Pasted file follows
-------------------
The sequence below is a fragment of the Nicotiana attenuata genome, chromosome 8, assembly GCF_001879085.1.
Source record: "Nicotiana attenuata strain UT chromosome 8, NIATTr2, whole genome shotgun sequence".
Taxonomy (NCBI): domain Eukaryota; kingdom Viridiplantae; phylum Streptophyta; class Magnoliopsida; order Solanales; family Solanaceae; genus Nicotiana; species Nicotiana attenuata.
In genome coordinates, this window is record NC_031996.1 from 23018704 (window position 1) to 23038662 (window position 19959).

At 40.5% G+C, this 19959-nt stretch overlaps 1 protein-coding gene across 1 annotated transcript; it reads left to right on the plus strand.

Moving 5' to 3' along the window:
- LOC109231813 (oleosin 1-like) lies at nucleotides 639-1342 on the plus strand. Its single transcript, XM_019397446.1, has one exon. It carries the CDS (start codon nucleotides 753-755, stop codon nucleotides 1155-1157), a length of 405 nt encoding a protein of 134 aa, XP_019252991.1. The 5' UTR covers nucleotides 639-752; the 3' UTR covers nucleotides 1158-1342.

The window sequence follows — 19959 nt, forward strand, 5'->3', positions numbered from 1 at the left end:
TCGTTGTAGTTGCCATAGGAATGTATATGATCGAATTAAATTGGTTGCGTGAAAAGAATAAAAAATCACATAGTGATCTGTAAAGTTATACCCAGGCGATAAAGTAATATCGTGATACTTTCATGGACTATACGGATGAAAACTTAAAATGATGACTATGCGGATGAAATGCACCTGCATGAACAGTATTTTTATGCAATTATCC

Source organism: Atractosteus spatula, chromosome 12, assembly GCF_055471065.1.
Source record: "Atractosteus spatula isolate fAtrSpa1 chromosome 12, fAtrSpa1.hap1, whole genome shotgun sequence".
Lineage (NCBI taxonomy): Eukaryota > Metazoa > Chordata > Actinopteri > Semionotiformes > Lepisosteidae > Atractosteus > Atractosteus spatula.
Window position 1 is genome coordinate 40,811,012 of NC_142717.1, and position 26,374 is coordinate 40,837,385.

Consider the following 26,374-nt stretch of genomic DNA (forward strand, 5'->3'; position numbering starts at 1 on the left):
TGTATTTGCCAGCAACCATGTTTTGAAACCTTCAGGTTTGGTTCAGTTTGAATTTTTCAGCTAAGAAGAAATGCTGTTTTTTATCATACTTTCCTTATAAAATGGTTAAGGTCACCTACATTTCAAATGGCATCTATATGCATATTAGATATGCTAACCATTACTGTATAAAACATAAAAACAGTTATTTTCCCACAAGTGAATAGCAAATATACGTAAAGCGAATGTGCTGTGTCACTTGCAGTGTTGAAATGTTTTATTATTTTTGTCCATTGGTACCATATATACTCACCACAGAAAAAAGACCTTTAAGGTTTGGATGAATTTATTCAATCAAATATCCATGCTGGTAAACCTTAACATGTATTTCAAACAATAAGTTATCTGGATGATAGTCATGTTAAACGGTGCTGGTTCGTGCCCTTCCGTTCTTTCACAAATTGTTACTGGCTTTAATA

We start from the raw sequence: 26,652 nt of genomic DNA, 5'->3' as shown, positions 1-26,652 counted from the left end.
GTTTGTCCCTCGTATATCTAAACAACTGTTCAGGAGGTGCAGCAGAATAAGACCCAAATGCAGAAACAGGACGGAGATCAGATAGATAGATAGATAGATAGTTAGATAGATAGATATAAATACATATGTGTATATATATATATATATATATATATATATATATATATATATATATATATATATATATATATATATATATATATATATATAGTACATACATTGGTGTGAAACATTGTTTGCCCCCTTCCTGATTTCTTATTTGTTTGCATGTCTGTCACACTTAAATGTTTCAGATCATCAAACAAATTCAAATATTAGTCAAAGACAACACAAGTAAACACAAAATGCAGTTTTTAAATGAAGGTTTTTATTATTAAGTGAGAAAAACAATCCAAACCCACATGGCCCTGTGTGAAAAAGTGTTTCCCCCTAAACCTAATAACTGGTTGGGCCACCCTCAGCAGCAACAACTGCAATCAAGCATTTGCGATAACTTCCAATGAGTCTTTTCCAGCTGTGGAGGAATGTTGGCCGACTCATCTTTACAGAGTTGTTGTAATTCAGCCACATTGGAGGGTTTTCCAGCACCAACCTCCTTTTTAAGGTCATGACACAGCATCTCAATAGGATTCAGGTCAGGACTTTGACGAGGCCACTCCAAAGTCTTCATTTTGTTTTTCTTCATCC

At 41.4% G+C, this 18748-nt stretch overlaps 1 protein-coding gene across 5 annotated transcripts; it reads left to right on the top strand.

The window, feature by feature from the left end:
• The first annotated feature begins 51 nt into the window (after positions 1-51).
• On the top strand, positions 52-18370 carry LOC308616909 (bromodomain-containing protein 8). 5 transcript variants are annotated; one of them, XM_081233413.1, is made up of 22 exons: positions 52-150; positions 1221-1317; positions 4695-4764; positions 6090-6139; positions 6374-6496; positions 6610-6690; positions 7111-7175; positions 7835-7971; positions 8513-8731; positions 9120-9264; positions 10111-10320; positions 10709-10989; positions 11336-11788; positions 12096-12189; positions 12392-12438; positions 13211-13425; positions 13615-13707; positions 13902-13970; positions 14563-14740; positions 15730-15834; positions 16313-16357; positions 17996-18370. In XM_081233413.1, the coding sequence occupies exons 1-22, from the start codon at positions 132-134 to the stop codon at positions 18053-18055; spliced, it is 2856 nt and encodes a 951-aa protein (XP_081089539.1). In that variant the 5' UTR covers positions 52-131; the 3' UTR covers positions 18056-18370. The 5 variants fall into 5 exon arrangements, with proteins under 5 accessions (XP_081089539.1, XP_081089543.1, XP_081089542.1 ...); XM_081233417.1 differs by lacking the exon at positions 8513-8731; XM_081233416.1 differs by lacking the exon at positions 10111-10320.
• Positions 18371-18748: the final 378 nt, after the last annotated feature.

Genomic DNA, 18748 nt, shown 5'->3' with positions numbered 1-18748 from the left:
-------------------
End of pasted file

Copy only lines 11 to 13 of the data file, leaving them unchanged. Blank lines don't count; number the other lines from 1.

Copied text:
Source record: "Atractosteus spatula isolate fAtrSpa1 chromosome 12, fAtrSpa1.hap1, whole genome shotgun sequence".
Lineage (NCBI taxonomy): Eukaryota > Metazoa > Chordata > Actinopteri > Semionotiformes > Lepisosteidae > Atractosteus > Atractosteus spatula.
Window position 1 is genome coordinate 40,811,012 of NC_142717.1, and position 26,374 is coordinate 40,837,385.